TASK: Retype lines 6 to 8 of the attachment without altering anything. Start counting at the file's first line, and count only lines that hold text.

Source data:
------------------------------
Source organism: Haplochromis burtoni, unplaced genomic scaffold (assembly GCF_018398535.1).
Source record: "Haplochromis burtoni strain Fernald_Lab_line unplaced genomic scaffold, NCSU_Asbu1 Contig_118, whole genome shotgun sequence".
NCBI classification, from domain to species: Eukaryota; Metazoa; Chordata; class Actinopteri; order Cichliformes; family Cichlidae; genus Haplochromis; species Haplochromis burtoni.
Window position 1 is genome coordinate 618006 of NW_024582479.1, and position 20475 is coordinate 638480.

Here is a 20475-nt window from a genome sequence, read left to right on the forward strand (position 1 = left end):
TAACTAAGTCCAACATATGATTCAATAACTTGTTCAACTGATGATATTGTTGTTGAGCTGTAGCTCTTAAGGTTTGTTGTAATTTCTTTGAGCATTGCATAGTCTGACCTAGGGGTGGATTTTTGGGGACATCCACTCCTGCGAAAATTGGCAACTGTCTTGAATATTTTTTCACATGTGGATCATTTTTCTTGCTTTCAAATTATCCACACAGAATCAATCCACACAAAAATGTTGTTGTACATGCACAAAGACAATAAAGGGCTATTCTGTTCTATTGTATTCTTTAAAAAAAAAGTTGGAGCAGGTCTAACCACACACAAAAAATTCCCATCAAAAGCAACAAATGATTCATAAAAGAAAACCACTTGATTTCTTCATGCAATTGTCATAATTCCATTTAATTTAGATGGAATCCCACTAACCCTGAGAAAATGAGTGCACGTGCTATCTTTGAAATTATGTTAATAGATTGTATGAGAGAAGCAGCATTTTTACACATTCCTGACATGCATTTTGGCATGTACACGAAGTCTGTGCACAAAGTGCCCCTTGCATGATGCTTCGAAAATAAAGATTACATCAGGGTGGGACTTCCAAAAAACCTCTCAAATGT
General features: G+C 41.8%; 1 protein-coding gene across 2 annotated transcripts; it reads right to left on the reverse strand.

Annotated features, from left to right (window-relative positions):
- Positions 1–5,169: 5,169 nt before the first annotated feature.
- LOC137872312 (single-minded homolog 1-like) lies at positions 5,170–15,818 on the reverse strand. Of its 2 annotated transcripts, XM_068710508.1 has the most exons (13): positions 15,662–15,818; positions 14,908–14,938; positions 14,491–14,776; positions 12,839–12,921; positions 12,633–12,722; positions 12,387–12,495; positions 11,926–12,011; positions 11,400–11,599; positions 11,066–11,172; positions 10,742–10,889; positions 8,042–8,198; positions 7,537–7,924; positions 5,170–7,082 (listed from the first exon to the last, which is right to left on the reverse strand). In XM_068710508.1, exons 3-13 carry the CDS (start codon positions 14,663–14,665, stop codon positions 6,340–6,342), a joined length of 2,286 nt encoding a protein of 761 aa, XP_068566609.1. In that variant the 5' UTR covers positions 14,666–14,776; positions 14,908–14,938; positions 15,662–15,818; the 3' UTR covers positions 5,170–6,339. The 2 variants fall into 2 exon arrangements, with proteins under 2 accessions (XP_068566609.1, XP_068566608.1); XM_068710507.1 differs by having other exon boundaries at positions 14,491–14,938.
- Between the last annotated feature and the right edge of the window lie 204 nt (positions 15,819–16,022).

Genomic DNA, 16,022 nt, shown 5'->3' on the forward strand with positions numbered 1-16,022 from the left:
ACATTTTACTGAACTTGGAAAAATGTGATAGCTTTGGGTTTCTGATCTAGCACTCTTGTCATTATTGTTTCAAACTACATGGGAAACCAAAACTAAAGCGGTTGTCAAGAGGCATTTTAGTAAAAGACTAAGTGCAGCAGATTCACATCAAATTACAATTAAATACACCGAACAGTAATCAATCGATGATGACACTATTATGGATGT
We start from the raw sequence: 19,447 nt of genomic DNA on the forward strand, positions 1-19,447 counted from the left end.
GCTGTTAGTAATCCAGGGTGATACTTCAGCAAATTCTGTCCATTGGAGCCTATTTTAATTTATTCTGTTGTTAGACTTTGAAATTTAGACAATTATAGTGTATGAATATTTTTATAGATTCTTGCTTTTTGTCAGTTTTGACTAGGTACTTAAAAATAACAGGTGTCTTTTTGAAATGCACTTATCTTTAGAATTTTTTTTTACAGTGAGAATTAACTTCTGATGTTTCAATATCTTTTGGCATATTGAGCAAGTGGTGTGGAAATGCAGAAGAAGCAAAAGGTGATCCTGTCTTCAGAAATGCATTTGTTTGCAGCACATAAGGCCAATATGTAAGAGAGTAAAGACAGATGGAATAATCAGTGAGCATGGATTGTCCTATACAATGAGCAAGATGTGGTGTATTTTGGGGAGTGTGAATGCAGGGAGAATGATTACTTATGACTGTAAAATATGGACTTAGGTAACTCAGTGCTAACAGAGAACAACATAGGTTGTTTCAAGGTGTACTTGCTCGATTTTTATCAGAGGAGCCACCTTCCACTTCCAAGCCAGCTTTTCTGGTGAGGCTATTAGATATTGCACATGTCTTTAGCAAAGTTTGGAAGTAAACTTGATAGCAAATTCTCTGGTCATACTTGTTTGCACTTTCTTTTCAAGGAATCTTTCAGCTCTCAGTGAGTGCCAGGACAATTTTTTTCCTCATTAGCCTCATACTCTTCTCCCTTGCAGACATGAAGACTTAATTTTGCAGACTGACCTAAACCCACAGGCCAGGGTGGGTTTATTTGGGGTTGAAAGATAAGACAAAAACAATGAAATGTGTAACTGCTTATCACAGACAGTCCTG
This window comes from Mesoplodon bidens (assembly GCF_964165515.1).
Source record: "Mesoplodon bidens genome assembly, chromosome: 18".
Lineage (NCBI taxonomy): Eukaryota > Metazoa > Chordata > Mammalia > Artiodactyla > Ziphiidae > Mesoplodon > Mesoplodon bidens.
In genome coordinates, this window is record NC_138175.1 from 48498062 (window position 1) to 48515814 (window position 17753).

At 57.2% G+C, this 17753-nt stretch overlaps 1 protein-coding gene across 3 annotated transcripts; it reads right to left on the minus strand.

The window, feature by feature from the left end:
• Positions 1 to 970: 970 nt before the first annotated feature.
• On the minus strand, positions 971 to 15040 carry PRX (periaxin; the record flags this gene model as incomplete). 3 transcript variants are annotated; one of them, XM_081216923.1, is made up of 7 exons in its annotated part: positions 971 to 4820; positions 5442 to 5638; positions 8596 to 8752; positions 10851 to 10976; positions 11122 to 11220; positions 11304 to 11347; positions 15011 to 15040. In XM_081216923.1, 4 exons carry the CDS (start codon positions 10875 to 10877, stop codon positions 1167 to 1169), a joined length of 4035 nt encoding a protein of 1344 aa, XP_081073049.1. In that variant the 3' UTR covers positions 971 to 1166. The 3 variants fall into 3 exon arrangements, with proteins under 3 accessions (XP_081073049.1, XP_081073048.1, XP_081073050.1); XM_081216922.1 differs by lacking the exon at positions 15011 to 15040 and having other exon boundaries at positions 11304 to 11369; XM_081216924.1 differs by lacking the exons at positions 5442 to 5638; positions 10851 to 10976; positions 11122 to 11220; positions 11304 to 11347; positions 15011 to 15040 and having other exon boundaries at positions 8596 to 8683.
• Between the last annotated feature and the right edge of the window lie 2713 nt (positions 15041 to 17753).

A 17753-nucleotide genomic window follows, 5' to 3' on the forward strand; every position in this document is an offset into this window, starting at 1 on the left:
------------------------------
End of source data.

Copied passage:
TAACTAAGTCCAACATATGATTCAATAACTTGTTCAACTGATGATATTGTTGTTGAGCTGTAGCTCTTAAGGTTTGTTGTAATTTCTTTGAGCATTGCATAGTCTGACCTAGGGGTGGATTTTTGGGGACATCCACTCCTGCGAAAATTGGCAACTGTCTTGAATATTTTTTCACATGTGGATCATTTTTCTTGCTTTCAAATTATCCACACAGAATCAATCCACACAAAAATGTTGTTGTACATGCACAAAGACAATAAAGGGCTATTCTGTTCTATTGTATTCTTTAAAAAAAAAGTTGGAGCAGGTCTAACCACACACAAAAAATTCCCATCAAAAGCAACAAATGATTCATAAAAGAAAACCACTTGATTTCTTCATGCAATTGTCATAATTCCATTTAATTTAGATGGAATCCCACTAACCCTGAGAAAATGAGTGCACGTGCTATCTTTGAAATTATGTTAATAGATTGTATGAGAGAAGCAGCATTTTTACACATTCCTGACATGCATTTTGGCATGTACACGAAGTCTGTGCACAAAGTGCCCCTTGCATGATGCTTCGAAAATAAAGATTACATCAGGGTGGGACTTCCAAAAAACCTCTCAAATGT
General features: G+C 41.8%; 1 protein-coding gene across 2 annotated transcripts; it reads right to left on the reverse strand.

Annotated features, from left to right (window-relative positions):